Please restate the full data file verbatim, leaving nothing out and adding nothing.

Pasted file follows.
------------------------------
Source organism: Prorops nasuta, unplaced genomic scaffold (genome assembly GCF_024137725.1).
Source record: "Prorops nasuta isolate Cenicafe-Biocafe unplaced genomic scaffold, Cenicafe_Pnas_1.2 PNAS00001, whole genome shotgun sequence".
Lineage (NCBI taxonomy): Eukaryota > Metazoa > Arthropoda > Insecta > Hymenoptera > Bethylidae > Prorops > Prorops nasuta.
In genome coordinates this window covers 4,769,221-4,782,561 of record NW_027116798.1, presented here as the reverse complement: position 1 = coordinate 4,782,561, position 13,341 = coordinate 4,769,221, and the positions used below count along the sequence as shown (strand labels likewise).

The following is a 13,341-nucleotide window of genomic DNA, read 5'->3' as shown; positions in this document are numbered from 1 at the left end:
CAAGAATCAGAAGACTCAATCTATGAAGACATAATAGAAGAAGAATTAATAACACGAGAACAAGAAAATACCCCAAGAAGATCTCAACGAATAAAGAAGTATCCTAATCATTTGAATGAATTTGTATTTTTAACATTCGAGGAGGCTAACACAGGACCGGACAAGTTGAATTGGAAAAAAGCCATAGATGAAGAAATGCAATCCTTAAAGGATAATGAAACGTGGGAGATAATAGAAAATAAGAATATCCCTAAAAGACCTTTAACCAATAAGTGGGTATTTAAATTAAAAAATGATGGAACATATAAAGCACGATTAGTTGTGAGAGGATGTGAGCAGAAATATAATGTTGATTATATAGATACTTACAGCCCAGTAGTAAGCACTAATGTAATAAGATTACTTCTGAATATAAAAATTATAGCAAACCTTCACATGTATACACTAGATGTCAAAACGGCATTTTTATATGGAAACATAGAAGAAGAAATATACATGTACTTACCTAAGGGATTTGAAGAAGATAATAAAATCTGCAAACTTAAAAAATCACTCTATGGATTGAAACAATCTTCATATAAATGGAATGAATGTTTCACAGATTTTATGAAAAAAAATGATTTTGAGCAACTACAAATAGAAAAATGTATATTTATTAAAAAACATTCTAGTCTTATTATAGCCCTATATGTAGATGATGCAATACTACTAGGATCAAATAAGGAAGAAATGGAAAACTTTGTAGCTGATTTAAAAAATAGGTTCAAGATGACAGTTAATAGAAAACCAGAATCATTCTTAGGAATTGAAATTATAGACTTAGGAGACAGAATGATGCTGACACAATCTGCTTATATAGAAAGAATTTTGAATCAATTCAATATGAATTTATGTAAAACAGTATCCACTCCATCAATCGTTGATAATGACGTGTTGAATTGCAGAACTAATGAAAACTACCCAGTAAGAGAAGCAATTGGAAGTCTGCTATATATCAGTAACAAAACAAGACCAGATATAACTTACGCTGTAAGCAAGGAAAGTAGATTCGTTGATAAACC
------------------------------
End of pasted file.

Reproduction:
Source organism: Prorops nasuta, unplaced genomic scaffold (genome assembly GCF_024137725.1).
Source record: "Prorops nasuta isolate Cenicafe-Biocafe unplaced genomic scaffold, Cenicafe_Pnas_1.2 PNAS00001, whole genome shotgun sequence".
Lineage (NCBI taxonomy): Eukaryota > Metazoa > Arthropoda > Insecta > Hymenoptera > Bethylidae > Prorops > Prorops nasuta.
In genome coordinates this window covers 4,769,221-4,782,561 of record NW_027116798.1, presented here as the reverse complement: position 1 = coordinate 4,782,561, position 13,341 = coordinate 4,769,221, and the positions used below count along the sequence as shown (strand labels likewise).

The following is a 13,341-nucleotide window of genomic DNA, read 5'->3' as shown; positions in this document are numbered from 1 at the left end:
CAAGAATCAGAAGACTCAATCTATGAAGACATAATAGAAGAAGAATTAATAACACGAGAACAAGAAAATACCCCAAGAAGATCTCAACGAATAAAGAAGTATCCTAATCATTTGAATGAATTTGTATTTTTAACATTCGAGGAGGCTAACACAGGACCGGACAAGTTGAATTGGAAAAAAGCCATAGATGAAGAAATGCAATCCTTAAAGGATAATGAAACGTGGGAGATAATAGAAAATAAGAATATCCCTAAAAGACCTTTAACCAATAAGTGGGTATTTAAATTAAAAAATGATGGAACATATAAAGCACGATTAGTTGTGAGAGGATGTGAGCAGAAATATAATGTTGATTATATAGATACTTACAGCCCAGTAGTAAGCACTAATGTAATAAGATTACTTCTGAATATAAAAATTATAGCAAACCTTCACATGTATACACTAGATGTCAAAACGGCATTTTTATATGGAAACATAGAAGAAGAAATATACATGTACTTACCTAAGGGATTTGAAGAAGATAATAAAATCTGCAAACTTAAAAAATCACTCTATGGATTGAAACAATCTTCATATAAATGGAATGAATGTTTCACAGATTTTATGAAAAAAAATGATTTTGAGCAACTACAAATAGAAAAATGTATATTTATTAAAAAACATTCTAGTCTTATTATAGCCCTATATGTAGATGATGCAATACTACTAGGATCAAATAAGGAAGAAATGGAAAACTTTGTAGCTGATTTAAAAAATAGGTTCAAGATGACAGTTAATAGAAAACCAGAATCATTCTTAGGAATTGAAATTATAGACTTAGGAGACAGAATGATGCTGACACAATCTGCTTATATAGAAAGAATTTTGAATCAATTCAATATGAATTTATGTAAAACAGTATCCACTCCATCAATCGTTGATAATGACGTGTTGAATTGCAGAACTAATGAAAACTACCCAGTAAGAGAAGCAATTGGAAGTCTGCTATATATCAGTAACAAAACAAGACCAGATATAACTTACGCTGTAAGCAAGGAAAGTAGATTCGTTGATAAACC